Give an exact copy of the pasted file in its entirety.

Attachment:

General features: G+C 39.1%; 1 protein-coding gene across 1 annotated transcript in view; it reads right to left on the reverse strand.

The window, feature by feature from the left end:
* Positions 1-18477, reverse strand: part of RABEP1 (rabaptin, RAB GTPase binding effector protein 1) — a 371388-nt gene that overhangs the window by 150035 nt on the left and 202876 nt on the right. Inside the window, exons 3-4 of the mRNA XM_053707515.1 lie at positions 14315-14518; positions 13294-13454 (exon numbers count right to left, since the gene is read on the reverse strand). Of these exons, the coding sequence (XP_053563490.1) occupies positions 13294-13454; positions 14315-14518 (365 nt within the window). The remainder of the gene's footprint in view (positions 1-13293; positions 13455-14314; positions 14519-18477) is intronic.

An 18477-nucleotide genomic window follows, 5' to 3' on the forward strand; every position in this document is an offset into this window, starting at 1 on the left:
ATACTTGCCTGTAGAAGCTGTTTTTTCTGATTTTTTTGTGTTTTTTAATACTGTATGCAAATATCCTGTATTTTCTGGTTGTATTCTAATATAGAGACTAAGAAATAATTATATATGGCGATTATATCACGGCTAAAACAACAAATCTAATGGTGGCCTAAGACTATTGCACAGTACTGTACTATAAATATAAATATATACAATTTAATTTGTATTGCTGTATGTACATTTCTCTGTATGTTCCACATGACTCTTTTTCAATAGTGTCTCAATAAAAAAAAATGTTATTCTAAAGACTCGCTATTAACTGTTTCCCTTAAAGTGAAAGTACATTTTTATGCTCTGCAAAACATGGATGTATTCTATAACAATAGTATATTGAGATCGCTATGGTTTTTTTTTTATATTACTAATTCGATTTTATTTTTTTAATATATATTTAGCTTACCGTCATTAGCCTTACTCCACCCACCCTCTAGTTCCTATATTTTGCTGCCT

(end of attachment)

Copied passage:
General features: G+C 39.1%; 1 protein-coding gene across 1 annotated transcript in view; it reads right to left on the reverse strand.

The window, feature by feature from the left end:
* Positions 1-18477, reverse strand: part of RABEP1 (rabaptin, RAB GTPase binding effector protein 1) — a 371388-nt gene that overhangs the window by 150035 nt on the left and 202876 nt on the right. Inside the window, exons 3-4 of the mRNA XM_053707515.1 lie at positions 14315-14518; positions 13294-13454 (exon numbers count right to left, since the gene is read on the reverse strand). Of these exons, the coding sequence (XP_053563490.1) occupies positions 13294-13454; positions 14315-14518 (365 nt within the window). The remainder of the gene's footprint in view (positions 1-13293; positions 13455-14314; positions 14519-18477) is intronic.

An 18477-nucleotide genomic window follows, 5' to 3' on the forward strand; every position in this document is an offset into this window, starting at 1 on the left:
ATACTTGCCTGTAGAAGCTGTTTTTTCTGATTTTTTTGTGTTTTTTAATACTGTATGCAAATATCCTGTATTTTCTGGTTGTATTCTAATATAGAGACTAAGAAATAATTATATATGGCGATTATATCACGGCTAAAACAACAAATCTAATGGTGGCCTAAGACTATTGCACAGTACTGTACTATAAATATAAATATATACAATTTAATTTGTATTGCTGTATGTACATTTCTCTGTATGTTCCACATGACTCTTTTTCAATAGTGTCTCAATAAAAAAAAATGTTATTCTAAAGACTCGCTATTAACTGTTTCCCTTAAAGTGAAAGTACATTTTTATGCTCTGCAAAACATGGATGTATTCTATAACAATAGTATATTGAGATCGCTATGGTTTTTTTTTTATATTACTAATTCGATTTTATTTTTTTAATATATATTTAGCTTACCGTCATTAGCCTTACTCCACCCACCCTCTAGTTCCTATATTTTGCTGCCT